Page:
Olav Schewe, learning expert and popular speaker, worked with us as a pedagogy advisor whilst we were developing our new smart practice feature. Initially an average student, Olav became high school valedictorian and graduated top of his class at the University of Oxford. He described the techniques that helped him achieve that in his book Super Student: How to Save Time, Learn More Effectively and Get Better Grades, now translated into 16 languages. In a series of articles on our blog, Olav looks into the science of spacing and testing that our smart practice is based on, and discusses how Kahoot!, combined with these learning methods, can help students retain more knowledge.
Remembering what we’ve learned in classroom beyond it, is one of the core goals of learning. Our memory not only helps us retain knowledge, but also retrieve it in the future so we can apply it to practical problems.
However, many common learning techniques, for example, cramming and consuming content in “bulk” sessions, aren’t optimal when it comes to retaining knowledge. They do help us in the short term, but a lot of acquired knowledge fades over time.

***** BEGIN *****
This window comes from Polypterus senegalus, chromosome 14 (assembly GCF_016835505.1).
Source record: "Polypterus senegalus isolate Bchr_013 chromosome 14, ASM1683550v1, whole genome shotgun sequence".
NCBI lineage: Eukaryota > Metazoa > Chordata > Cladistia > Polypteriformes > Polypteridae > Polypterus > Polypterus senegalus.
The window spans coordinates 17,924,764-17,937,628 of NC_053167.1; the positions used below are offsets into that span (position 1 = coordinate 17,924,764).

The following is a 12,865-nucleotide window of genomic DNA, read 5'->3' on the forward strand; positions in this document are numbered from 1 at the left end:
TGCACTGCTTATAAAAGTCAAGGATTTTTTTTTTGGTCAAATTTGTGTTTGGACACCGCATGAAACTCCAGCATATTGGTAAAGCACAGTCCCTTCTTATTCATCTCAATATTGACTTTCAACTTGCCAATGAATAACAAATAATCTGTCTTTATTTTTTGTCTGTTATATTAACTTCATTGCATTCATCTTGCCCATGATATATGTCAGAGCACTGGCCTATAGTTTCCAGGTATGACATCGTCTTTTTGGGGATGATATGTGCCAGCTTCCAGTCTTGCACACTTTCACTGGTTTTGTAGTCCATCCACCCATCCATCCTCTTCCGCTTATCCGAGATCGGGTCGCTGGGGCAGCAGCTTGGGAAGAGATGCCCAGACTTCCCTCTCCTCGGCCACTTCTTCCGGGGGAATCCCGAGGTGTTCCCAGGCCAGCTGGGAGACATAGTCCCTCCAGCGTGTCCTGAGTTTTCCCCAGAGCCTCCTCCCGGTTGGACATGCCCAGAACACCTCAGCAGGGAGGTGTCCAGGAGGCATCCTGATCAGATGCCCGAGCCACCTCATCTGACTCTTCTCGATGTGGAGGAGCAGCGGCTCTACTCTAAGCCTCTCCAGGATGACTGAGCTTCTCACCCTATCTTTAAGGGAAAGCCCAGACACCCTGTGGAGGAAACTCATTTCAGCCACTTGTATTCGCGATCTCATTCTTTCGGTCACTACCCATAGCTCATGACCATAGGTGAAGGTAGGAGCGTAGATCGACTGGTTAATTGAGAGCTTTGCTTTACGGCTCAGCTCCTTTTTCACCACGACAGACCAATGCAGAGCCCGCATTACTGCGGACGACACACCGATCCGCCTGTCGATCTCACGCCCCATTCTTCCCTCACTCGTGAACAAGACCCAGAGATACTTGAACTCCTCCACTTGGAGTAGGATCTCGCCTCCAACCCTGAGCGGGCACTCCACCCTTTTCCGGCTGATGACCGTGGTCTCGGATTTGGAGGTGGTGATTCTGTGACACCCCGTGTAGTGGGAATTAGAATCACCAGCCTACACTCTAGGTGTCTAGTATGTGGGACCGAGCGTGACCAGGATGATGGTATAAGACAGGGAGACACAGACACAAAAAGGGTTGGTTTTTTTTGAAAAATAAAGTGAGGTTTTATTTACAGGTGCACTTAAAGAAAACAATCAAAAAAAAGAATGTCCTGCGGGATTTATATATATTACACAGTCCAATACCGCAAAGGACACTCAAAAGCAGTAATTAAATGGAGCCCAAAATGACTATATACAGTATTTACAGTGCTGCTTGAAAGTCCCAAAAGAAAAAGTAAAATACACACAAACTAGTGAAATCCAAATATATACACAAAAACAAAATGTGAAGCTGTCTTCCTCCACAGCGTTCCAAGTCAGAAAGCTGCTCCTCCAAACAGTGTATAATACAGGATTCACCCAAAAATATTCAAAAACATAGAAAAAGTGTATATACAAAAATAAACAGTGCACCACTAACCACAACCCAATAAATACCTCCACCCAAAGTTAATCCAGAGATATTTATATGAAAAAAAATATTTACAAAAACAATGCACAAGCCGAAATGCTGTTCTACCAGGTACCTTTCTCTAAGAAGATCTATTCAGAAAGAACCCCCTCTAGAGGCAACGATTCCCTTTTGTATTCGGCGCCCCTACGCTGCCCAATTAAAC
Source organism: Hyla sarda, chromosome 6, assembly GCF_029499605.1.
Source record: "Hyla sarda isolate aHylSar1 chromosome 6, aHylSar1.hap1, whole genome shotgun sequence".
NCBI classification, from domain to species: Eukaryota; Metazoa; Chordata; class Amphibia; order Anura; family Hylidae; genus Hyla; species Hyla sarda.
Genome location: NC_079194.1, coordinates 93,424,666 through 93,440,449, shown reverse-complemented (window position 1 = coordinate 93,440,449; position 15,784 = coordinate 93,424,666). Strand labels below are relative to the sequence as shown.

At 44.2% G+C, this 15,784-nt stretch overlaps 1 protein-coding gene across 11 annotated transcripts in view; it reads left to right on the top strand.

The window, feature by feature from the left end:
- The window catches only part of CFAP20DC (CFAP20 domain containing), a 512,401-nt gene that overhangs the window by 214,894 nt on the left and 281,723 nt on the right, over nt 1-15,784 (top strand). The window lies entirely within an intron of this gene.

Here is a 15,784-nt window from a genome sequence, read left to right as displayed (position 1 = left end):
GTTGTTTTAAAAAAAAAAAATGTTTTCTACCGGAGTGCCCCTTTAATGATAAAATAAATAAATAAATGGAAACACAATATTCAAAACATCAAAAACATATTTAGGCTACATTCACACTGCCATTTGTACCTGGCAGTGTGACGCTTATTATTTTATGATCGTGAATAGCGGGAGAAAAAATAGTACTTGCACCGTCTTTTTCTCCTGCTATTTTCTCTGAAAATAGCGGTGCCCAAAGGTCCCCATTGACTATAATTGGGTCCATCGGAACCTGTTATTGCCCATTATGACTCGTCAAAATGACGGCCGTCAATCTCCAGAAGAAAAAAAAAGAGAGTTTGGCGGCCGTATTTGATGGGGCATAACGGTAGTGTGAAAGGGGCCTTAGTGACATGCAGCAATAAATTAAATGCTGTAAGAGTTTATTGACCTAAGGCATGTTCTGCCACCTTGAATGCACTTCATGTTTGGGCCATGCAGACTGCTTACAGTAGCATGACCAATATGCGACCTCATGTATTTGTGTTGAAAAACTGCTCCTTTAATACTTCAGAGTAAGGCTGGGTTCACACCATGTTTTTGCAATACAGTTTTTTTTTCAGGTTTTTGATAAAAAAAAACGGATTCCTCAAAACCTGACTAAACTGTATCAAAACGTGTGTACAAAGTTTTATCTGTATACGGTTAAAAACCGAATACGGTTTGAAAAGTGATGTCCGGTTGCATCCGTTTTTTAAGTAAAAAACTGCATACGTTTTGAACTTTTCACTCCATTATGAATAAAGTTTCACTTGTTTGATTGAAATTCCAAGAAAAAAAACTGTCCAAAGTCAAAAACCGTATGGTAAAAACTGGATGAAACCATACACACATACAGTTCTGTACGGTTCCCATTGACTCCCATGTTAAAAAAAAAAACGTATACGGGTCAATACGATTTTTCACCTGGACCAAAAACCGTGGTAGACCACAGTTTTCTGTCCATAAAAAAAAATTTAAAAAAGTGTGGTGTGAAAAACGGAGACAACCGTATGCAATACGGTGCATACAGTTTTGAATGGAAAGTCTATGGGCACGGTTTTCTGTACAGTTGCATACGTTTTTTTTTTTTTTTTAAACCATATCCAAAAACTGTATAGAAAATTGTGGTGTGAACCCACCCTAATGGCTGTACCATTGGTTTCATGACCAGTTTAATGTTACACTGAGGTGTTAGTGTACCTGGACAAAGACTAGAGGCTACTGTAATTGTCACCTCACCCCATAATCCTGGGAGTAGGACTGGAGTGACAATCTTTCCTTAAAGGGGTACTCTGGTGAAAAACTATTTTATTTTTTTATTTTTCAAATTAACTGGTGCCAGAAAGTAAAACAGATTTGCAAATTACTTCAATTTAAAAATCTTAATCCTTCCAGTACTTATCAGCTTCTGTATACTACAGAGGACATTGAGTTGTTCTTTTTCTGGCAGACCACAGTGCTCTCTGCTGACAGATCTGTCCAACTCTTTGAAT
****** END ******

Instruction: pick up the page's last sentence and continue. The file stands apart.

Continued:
My search for more productive learning methods started when I was in junior high school. Being an average student, I challenged myself to try new ways to learn and see if they’d improve my performance. I found many answers and solutions in cognitive psychology, a branch of psychology that studies memory, motivation, attention, problem solving and creativity. Among the methods that helped me get from average scores to the top of class, were spacing and testing that I’ll talk about in this article. They will prove useful for learners of any age and in any context, not only a school or university setting.
Spacing effect: learn smarter, not harder
Learning productively isn’t about working hard for a long time – it’s about using a smart approach! That’s when spacing comes into play.
This method challenges time-consuming and sometimes stressful routines such as re-reading, cramming, and tedious, single-minded repetition. Psychologists have found that we remember information more easily and retain it for a longer time when we learn it in multiple, spread-out sessions, rather than in one big session or sessions very close to each other in time. You wouldn’t expect to build strong muscles from one long and intense workout – instead, you’d work out in shorter sessions every few days. Our brain actually works in a similar way, this is why the best way to build strong neural connections is to spread out your practice.